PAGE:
There is little doubt South Carolina could use some infrastructure upgrades. The most obvious example is the deepening of Charleston harbor, but there are highways, bridges and airports that could use a boost as well.
So, mention President-elect Donald Trump’s $1 trillion dream of rebuilding the U.S. transportation landscape, and there’s a willingness to listen among South Carolina’s congressional delegation.
Trump’s election means Republicans control the White House, Senate and House. But the president-elect’s plan won’t be an easy sell within his own party.
Winning over the overwhelmingly Republican and conservative S.C. congressional contingent is important to any chances Trump will have as president of passing his still lightly detailed plan.
Some Democrats, traditionally more willing supporters of infrastructure projects, are suspicious. U.S. Sen. Bernie Sanders of Vermont says the plan “is a scam” to benefit the rich.
The plan was, however, central to Trump’s campaign and wildly popular among his supporters at rallies. “We are going to rebuild our infrastructure,” Trump said repeatedly both during the campaign and since being elected. “They will be second to none.”
But $1 trillion is a lot of money.
U.S. Rep. Mick Mulvaney, R-Indian Land, has said fiscally conservative members of Congress understand the need for high-quality roads and bridges.
U.S. Sen. Lindsay Graham, R-Seneca, has said he is willing to consider any proposal that makes the United States more competitive economically.
Speaking to reporters last month, Graham said, “We can agree on the need to rebuild our roads and bridges. We can agree on the need to deepen Charleston harbor.”
The question is how to pay for it.
The total discretionary U.S. budget – over which Congress has some control – is a bit more than $1 trillion a year.
Michael Sargent, who analyzes trends in federal spending at the conservative think tank The Heritage Foundation in Washington, said it is unlikely the government will be able easily to find $1 trillion for infrastructure, money intended to be spread out over 10 years.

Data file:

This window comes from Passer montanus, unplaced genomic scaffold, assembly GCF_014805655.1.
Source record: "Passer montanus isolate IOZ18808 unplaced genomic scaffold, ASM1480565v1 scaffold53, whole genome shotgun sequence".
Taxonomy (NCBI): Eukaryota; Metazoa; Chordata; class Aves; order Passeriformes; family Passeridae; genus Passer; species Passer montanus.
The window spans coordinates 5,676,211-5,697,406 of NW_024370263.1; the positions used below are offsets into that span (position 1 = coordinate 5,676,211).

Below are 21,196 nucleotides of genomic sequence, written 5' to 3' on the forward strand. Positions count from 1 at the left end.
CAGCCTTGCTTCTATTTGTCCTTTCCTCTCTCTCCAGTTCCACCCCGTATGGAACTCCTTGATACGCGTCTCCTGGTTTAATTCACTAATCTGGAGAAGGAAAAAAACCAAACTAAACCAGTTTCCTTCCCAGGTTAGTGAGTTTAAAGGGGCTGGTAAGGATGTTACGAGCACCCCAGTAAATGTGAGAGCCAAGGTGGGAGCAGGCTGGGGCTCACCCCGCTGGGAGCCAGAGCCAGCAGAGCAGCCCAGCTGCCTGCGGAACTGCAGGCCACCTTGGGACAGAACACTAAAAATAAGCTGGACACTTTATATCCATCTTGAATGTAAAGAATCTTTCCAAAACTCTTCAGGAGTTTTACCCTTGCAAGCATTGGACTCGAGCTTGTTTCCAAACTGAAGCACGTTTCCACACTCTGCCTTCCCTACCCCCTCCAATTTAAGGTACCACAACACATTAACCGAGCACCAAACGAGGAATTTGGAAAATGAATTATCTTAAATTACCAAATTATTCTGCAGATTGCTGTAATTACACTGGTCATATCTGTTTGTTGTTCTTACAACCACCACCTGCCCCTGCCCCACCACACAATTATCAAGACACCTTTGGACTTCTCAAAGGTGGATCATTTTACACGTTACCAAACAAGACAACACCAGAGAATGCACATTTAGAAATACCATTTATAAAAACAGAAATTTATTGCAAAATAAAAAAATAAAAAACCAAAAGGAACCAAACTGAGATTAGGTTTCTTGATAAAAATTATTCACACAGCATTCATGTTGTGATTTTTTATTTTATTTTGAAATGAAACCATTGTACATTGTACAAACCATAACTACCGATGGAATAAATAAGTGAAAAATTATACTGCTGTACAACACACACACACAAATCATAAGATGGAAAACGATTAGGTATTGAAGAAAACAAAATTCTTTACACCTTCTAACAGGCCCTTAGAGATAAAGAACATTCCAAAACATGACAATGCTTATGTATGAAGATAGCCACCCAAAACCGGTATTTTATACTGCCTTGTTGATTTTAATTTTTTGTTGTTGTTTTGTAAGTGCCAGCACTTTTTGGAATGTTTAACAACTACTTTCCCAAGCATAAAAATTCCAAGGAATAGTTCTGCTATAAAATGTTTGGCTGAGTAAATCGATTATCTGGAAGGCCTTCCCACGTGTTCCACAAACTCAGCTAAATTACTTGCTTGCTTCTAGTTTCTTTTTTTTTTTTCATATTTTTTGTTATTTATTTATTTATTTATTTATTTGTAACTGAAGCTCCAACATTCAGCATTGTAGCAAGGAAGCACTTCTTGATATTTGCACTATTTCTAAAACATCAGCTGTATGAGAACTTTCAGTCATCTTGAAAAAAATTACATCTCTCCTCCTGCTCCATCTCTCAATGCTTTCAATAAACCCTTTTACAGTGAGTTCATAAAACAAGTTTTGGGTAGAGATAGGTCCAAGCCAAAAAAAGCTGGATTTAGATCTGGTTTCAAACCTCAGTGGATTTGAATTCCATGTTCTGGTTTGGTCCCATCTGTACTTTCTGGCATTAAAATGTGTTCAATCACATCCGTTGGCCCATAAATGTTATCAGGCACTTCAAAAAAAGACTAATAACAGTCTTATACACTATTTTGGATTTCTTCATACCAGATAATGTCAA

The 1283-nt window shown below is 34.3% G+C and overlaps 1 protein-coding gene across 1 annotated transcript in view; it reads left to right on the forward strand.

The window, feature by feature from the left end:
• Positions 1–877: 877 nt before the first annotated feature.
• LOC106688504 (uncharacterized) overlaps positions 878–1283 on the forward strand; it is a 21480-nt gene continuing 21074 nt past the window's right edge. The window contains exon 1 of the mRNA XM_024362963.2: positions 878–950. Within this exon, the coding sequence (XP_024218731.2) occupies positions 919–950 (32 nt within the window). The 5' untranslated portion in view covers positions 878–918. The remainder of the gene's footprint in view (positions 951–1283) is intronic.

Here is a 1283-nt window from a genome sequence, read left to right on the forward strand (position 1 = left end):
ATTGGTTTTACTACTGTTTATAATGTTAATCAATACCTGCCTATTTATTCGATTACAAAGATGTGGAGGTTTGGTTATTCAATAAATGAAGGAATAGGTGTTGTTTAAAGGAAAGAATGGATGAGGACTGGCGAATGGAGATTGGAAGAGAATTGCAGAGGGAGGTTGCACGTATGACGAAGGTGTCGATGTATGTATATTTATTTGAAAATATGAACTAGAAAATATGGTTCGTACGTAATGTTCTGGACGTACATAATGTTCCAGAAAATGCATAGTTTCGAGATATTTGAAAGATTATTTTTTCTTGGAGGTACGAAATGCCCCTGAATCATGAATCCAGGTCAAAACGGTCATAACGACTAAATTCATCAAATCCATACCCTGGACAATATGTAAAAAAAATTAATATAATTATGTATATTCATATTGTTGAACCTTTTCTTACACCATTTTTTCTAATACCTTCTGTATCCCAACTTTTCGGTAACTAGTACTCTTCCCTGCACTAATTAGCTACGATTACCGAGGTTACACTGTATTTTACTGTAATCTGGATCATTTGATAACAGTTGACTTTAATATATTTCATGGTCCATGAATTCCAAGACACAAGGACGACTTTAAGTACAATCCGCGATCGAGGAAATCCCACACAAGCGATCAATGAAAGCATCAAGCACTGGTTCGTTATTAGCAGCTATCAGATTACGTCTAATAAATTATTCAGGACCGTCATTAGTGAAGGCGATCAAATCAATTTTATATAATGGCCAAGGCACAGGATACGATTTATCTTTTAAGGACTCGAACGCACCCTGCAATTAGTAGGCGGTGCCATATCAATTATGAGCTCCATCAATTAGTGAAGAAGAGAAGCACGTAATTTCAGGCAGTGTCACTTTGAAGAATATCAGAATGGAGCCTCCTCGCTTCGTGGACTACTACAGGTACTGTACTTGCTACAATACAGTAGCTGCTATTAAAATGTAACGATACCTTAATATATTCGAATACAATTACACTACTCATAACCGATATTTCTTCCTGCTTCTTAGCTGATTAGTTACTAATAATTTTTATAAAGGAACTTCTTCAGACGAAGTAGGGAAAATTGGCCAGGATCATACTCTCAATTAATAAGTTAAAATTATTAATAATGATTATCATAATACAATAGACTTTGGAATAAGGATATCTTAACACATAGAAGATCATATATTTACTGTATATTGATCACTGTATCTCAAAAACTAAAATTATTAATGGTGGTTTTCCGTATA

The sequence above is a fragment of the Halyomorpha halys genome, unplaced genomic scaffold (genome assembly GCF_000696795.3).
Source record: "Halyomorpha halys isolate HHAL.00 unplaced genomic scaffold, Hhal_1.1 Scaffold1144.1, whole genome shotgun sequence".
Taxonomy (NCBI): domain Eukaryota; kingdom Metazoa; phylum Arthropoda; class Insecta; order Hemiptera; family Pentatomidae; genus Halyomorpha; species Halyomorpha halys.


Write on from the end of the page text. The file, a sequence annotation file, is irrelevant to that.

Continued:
The worst possible option would be a general tax increase to pay the infrastructure bill, he said. Paying from existing federal money also is problematic, he added. Trying to do that is likely to increase the federal deficit.
Sargent said there are two basic thoughts on how an infrastructure program could work. First, local governments should be given the responsibility of deciding what needs to be done. Second, projects should be paid for with user fees.
“An increase in the gas tax is the traditional way to fund road and bridge work,” Sargent said. “But with improved gas mileage and more and more electric vehicles, the gas tax is an imperfect system.”
He said Oregon’s experiment of using mileage-tracking devices on vehicles to tax drivers per mile, rather than per gallon, is a promising alternative. Toll roads and bridges are another alternative.
Airport user fees should support airports, he said. Of the projects being considered, the most justified would be the deepening of ports.
But overall, he said, the Trump plan makes a fundamental mistake.
“If you look at the underlying data, our infrastructure fares pretty well,” Sargent said. “Structurally deficient bridges are pretty rare. Our highway road quality is pretty good.
“What we need is better maintenance. We don’t need big, shiny new projects that politicians can use for ribbon-cutting photos. We need targeted investment. We need that investment to be directed at a local level.”
U.S. Rep. Mark Sanford, R-Charleston, keeps a computer monitor at the entrance to his Capitol Hill office that shows the constantly growing U.S. debt. In the past week, the monitor showed that debt moving toward $20 trillion.
Sanford said he views all federal spending through that lens. Given that, Sanford said deepening Charleston harbor falls into a different category of need. The harbor “is one of a handful in the East Coast that can be made to accept the new, larger Panama Canal cargo ships. It’s a national treasure. It should be a national priority.”
Beyond the port, which is in his home district, “Infrastructure should wait,” Sanford said, adding it isn’t needed right now.
“The national economy is actually good right now,” he said. “Unemployment is quite low.”
Overall, U.S. unemployment is about 4.9 percent.
“It’s not paid for, and if it’s not paid for, your money goes into growing U.S. infrastructure, but at the same time sinks the national economy by creating more debt,” he said.